Can I change the color/font of headers or text?
For the most part, we are seeking consistency in the site design, and so the color and font of headers and body text should not be changed.
Additionally, the text area is based on the TinyMCE software, which strips most font-related information from the pages to prevent conflicts and bugs.
Use the built-in text styles
Exploring text styles in the Lewis & Clark pages, news stories, events, etc. within the LiveWhale framework… The look and feel of these styles throughout the entire site is determined by a central cascading style sheet (CSS).
Only to be used for the top menu “Lewis & Clark” – admin use only.
Only to be used for main group names, for example the word “English” that goes atop the English department’s pages. It uses a large serifed font. On institutional pages, the color is green. On college pages, it is red. On grad school pages, it is orange. On law pages, it is blue.
Subpage titles or titles of main sections of content on a home page. This and lower heading styles use a sans-serifed font.
To title subsections within a “header 3” section.
To title subsections within a “header 4” section.
To title subsections within a “header 5” section.
Normal “Paragraph” Text
All your normal text within paragraphs (the basic text display within LiveWhale).
A special note on accessibility:
Semantically correct web pages not only help machines like search engines “understand” your content (improving search results) but more importantly, help users of accessibility software read your content more quickly and easily. Therefore, heading levels should be used to divide sections of content, and these headings should be in order: i.e., heading 5s under heading 4s, heading 4s under heading 3s, and so forth.
Bold text using the “B” in the edit toolbar.
Italic text using the “I” in the toolbar.
Underlined text using the “U” in the toolbar. This however is not recommended, as many users confuse it with links to other pages.
Bullet and number lists:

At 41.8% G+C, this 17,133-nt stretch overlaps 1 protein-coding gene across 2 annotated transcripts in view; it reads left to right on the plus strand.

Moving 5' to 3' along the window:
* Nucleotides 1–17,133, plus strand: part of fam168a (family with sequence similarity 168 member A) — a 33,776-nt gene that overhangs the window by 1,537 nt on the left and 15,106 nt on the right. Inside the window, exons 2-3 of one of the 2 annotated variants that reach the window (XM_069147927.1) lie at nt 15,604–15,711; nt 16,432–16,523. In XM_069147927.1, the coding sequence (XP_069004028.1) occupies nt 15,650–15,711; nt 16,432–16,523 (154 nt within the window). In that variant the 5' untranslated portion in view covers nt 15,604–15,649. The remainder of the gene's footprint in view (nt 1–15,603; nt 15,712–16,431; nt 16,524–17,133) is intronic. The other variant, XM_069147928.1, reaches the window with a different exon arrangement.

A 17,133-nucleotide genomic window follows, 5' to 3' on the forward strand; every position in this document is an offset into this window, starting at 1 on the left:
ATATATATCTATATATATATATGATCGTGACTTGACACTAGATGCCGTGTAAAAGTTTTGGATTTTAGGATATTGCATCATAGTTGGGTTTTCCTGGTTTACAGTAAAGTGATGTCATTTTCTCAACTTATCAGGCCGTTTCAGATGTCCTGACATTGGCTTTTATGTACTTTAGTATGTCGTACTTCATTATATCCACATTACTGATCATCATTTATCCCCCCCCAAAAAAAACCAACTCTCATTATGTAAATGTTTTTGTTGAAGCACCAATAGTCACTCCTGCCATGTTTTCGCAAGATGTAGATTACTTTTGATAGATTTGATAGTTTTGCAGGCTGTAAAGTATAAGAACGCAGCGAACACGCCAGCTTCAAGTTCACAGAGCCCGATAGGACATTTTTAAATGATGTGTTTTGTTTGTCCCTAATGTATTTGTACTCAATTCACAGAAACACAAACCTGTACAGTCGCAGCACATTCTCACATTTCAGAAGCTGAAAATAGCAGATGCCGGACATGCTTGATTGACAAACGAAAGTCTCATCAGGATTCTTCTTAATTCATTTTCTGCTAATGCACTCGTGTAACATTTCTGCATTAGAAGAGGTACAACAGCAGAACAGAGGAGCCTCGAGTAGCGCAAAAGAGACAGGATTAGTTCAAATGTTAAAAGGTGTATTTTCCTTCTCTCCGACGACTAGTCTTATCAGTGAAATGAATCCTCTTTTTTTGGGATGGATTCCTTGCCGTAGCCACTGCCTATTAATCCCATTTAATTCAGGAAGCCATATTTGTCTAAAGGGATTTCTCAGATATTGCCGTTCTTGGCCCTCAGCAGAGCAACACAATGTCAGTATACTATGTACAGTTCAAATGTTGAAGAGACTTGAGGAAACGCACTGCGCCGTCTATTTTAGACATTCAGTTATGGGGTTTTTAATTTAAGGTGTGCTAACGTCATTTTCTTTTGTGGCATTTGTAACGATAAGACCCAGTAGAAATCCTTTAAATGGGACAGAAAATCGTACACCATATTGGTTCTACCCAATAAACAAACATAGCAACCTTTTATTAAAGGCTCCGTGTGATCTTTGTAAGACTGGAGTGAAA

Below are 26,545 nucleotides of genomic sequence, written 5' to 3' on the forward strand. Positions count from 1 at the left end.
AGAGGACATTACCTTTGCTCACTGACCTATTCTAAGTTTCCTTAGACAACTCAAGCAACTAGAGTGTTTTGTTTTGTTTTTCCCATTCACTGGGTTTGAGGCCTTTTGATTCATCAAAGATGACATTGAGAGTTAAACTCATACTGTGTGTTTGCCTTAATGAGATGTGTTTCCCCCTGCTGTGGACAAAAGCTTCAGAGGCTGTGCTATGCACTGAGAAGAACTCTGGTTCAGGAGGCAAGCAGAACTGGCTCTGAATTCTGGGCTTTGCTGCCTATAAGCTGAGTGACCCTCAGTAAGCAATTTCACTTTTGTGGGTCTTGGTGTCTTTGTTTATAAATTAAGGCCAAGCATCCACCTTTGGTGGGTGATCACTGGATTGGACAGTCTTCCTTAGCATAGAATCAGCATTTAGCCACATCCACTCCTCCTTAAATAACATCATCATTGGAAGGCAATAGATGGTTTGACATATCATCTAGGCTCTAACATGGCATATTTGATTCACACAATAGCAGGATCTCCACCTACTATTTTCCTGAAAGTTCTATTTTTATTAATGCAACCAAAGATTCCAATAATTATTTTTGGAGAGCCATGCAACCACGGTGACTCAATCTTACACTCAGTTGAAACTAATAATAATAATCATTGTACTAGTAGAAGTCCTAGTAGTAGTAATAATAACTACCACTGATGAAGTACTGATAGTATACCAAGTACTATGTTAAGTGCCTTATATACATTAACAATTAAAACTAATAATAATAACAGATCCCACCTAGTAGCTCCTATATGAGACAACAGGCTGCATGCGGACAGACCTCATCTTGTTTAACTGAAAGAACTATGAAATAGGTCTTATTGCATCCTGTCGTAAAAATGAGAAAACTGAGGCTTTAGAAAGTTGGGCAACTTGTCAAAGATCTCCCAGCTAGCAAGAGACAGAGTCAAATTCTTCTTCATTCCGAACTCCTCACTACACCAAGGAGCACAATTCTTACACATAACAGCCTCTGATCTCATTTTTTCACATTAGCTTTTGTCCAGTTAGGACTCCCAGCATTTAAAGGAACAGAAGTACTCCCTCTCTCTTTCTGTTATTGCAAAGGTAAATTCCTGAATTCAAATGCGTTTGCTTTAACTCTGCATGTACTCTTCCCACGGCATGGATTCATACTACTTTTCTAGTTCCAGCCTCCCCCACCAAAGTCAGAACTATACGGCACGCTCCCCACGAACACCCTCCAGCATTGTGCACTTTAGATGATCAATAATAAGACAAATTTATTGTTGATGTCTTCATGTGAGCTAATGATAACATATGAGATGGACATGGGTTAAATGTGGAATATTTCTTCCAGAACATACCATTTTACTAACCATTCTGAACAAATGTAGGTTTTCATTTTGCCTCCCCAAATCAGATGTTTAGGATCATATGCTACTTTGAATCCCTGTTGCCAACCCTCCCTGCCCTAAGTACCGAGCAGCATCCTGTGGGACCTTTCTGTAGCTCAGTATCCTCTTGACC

Lists can be a helpful way to break down information into bite-sized pieces, improving visual clarity. They are not however to be used for dividing sections (for those you should the Headings mentioned above).
Sample Bullet List
- Item one
- subitem one-a (done with highlighting this item and hitting the indent button)
- subitem one-b (done with highlighting this item and hitting the indent button)
- Item two
- Item three
Sample Number List
- Item one
- Item two
- subitem two-a
- subitem two-b
- Item three
- Item one
Naming Files and Directories in LiveWhale
Whether your content is text, image or file, it filename plays an important role in LiveWhale. Here are some best practices in filenaming to help improve you contents’ chances of being found.
File naming encompasses many things in LiveWhale like the name of a directory, the name of a file within a directory, a title of a page, or an attached document.
Why is this string of text so important? A good file name helps you organize your content and also gives others on the web enough information to find and share your content.
Here are some best practices when considering file names.
Generally, spelling things out in plain English helps immensely. However, there are some rules. For directories, spell things out but when there is a space between words, use an underscore (“_”) to tie things together.
DON’T: “timydf001” or “this is my directory filename” or “thisismyfilename”
Files in Directories
A general rule of thumb for the naming of files is this: every file should be named “index.php” and the directory should provide the descriptive name.
For example, when creating an “About Us” page, the name of the directory should be “about_us” and “index.php” should be a file residing within that directory.
Making your web content shine
Here are some resources for writing for the web, creating effective navigation, and keeping content fresh.
The New Media team occasionally hosts special training sessions for our most frequent editors of the website. Stay tuned for more information about those opportunities and get in touch if you want to participate.
Web writing resources
The following handouts, which we shared at the meetings, offer lots of useful information for people working on the Lewis & Clark website. The Web Content Guide and documents for departments and offices provide tips for writing for the web, creating effective navigation, and keeping content fresh.
Web best practices
We also encourage you to check out our Web Best Practices page, which provides a quick reference guide for using headers, bold/italic text, and alignment when you’re working on the web.
Stay Browser Current
Choose your browser wisely: with a wide choice of browsers out there, which one provides the best working environment for LiveWhale? We recommend the latest Firefox with up-to-date plug-ins like Adobe Flash player. Details are in the Users’ Guide.
Refresh is best
Refresh is best: Sometimes changes to a page may require you to refresh your browser. While this isn’t always the case, it may answer why you didn’t see your content changes appear immediately after you made them.